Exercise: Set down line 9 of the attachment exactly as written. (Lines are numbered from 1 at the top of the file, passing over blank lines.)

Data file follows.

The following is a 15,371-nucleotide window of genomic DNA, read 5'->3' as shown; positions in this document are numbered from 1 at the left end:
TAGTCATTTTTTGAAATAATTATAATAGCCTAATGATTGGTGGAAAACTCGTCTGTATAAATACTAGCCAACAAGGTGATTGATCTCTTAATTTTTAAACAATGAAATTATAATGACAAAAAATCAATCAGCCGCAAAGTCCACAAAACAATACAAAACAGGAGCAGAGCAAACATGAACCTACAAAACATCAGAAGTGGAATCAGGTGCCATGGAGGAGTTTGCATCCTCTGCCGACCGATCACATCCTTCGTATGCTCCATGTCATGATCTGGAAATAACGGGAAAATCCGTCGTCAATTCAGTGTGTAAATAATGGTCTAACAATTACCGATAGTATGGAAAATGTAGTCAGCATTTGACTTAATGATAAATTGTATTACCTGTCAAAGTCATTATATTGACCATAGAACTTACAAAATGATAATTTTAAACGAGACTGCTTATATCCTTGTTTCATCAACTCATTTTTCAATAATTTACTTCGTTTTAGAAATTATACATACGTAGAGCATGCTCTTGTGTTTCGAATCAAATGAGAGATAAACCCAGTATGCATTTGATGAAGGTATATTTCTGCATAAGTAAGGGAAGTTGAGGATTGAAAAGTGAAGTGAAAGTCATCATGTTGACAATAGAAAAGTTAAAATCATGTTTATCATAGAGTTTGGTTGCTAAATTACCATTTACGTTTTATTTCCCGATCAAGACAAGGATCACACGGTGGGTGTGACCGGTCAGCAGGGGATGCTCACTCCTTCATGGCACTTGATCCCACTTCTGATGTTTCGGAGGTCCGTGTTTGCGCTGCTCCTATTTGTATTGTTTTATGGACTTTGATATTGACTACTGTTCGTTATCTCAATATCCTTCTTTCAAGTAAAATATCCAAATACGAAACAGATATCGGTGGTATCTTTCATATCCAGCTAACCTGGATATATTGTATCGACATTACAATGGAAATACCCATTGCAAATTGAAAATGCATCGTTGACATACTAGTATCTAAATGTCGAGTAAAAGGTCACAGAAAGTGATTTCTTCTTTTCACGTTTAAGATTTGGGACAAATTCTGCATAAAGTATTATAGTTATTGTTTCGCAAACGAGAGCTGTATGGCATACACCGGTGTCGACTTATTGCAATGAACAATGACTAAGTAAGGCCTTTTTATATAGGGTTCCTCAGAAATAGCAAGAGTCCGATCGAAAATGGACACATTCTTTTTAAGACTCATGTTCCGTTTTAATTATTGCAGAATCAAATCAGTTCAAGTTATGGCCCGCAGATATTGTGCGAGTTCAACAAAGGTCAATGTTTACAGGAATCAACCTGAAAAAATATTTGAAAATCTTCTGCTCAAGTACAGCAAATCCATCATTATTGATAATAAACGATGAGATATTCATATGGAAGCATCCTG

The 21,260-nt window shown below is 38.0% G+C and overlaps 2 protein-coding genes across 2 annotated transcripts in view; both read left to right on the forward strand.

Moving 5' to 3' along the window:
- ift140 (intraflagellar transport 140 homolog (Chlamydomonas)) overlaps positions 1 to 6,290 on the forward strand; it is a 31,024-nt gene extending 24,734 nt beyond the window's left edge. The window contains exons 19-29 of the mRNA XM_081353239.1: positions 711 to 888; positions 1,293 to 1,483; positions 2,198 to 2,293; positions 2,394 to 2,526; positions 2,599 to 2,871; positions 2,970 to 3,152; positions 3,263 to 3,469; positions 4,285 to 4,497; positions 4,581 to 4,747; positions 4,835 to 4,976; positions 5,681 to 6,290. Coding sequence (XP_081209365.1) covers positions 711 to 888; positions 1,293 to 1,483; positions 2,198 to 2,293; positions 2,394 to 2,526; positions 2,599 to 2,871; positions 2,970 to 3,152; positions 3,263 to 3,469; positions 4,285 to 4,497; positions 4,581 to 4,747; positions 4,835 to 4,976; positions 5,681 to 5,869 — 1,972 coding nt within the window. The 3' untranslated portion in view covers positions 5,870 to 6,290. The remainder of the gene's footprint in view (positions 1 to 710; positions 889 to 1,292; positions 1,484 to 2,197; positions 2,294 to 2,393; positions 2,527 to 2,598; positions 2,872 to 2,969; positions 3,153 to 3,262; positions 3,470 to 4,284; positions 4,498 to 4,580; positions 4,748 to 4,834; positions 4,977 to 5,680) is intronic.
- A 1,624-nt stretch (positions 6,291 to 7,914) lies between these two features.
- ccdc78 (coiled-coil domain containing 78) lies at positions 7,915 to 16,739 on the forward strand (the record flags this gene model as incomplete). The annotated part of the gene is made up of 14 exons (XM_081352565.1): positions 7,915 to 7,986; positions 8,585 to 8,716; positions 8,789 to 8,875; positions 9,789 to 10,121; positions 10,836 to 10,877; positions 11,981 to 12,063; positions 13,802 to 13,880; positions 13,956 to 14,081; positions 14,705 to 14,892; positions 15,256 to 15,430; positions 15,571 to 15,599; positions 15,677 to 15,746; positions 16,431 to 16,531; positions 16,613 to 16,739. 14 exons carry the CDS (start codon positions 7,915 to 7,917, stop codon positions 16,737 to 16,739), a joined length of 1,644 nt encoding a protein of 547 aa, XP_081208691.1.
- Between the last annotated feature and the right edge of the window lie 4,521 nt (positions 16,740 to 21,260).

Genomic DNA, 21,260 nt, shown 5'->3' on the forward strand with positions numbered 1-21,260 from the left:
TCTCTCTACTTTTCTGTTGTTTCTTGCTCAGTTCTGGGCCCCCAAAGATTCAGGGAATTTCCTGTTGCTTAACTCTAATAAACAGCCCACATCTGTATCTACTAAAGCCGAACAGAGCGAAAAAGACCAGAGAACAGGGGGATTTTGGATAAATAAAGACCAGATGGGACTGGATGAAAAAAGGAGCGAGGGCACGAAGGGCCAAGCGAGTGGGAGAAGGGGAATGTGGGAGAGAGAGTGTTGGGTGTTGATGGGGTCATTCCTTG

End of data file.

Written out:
Genomic DNA, 21,260 nt, shown 5'->3' on the forward strand with positions numbered 1-21,260 from the left: